“So, tell me something interesting about yourself,” says every guy who’s ever hit on me.
“I like panda bears.”
His eyes say: “Doesn’t every person on this planet love pandas?”
And his mouth says: “Oh, that’s interesting.”
To be honest, I’ve always thought I’m an interesting person. That was until I met some more people and found that they were just like me or maybe even slightly more interesting. Such is life. We’re all interesting, we’re all unique.
In a world full of exciting people, how does one break out of the boring box? One way could be to convert to normalcy and become the anti-boredom by becoming completely plain. Another could be taking up hobbies like extreme ironing or snail breading. That way you could demonstrate your talents whilst climbing Kilimanjaro or talk for hours about the intricacies of insect sex.
When I was in grade six or so, our science teacher told us to analyse a Calvin and Hobbes cartoon. In the cartoon, Calvin feels insignificant when looking at the stars. Our task, quite a daunting one for someone at such a fragile age, was to argue whether Calvin is special or not.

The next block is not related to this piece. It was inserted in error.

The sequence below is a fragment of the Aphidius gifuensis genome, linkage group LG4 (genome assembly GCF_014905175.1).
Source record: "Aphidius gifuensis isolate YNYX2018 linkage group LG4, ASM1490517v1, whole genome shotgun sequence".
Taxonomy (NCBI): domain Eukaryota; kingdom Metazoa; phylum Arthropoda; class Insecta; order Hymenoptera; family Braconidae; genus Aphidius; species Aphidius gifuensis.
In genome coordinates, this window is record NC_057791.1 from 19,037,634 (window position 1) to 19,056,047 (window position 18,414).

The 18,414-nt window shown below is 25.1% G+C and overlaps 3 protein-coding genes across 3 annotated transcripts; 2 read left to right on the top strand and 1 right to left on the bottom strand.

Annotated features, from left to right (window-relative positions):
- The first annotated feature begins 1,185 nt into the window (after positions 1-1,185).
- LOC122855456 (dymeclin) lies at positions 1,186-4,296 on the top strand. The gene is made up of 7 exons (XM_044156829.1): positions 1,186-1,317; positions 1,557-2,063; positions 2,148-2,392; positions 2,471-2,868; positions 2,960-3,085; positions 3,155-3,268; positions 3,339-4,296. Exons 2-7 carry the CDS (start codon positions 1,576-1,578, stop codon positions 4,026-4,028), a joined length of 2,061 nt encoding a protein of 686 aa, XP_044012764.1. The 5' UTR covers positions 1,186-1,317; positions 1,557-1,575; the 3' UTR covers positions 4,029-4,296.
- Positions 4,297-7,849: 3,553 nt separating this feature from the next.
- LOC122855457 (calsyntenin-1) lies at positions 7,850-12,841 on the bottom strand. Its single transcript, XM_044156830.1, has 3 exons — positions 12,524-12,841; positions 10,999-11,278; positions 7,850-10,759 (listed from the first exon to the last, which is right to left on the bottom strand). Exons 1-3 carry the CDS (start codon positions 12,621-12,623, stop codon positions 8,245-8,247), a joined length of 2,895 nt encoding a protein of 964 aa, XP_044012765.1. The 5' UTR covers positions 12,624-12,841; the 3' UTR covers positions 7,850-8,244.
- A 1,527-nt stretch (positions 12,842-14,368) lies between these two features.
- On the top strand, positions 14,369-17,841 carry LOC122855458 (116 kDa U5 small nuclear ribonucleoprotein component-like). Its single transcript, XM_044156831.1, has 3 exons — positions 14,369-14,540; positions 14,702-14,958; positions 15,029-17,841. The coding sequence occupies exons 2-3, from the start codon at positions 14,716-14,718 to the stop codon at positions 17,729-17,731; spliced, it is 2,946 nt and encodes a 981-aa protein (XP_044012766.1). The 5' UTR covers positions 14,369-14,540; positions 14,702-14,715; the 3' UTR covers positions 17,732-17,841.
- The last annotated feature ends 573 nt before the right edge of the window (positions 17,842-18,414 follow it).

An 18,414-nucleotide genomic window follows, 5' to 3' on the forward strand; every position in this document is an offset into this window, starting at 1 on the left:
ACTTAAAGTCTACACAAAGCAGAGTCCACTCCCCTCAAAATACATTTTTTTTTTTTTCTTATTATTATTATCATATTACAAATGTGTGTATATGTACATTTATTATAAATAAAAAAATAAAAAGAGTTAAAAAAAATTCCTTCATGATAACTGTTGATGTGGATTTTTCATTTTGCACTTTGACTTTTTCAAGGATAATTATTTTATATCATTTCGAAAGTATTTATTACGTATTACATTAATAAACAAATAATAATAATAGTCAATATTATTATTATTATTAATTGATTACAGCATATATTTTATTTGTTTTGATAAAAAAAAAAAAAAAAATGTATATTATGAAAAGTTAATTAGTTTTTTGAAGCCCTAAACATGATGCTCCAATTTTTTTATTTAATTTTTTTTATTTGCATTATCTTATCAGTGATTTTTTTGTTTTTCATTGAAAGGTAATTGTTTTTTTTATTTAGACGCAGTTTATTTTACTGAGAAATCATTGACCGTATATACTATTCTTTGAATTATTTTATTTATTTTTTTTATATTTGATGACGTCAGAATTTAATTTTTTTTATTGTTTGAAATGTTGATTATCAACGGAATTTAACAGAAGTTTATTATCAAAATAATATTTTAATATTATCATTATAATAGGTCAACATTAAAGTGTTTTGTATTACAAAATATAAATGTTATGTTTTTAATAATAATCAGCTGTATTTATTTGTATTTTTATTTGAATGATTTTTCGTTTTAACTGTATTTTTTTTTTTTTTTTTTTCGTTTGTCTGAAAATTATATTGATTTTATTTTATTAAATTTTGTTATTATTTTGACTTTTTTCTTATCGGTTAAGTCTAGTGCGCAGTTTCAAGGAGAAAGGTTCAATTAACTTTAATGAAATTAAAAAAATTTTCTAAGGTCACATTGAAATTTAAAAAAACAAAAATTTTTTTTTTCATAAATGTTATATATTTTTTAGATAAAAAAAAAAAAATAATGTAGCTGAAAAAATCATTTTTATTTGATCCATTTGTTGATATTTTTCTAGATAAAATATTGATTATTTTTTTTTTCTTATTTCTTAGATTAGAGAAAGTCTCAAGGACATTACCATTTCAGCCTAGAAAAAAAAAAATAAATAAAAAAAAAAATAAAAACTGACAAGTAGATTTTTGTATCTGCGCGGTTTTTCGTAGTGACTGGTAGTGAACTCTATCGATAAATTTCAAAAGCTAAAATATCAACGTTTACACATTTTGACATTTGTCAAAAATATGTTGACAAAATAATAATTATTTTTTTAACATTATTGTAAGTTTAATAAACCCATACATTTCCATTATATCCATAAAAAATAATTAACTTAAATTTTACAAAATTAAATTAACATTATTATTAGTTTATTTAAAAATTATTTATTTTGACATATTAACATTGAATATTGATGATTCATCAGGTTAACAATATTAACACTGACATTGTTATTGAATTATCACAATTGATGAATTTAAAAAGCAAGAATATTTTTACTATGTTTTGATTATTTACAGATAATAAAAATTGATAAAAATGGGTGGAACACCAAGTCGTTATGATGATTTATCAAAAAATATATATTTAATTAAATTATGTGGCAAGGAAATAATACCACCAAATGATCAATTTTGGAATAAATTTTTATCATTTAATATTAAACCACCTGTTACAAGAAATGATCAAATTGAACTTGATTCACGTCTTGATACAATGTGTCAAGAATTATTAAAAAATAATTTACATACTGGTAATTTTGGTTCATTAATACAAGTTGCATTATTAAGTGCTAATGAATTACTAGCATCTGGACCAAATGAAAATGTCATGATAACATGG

I hated speeches so the best option was to opt-out and bunk school. It had to be done. The speech was, however, for marks. So after much deliberation I wrote speech that can be summarised as the following:
1) The universe is fucking huge
2) You’re tiny and insignificant
3) But, there is only one of you and (as far as I know) there always will be only that one you
4) And it’s not size that counts, it’s what you do with it.
It’s not very gangster to be boring. But it’s even less gangster to be fake or pretend to be interesting. I often hear people say “just be yourself”. What their forgetting is that “myself” is a combination of influences, experiences and genes from different people and places. It’s nearly impossible to just be myself without being just like everyone else. I don’t know about you, but I’ve decided to choose who I want to be every day. Like a chameleon, but just more trustworthy.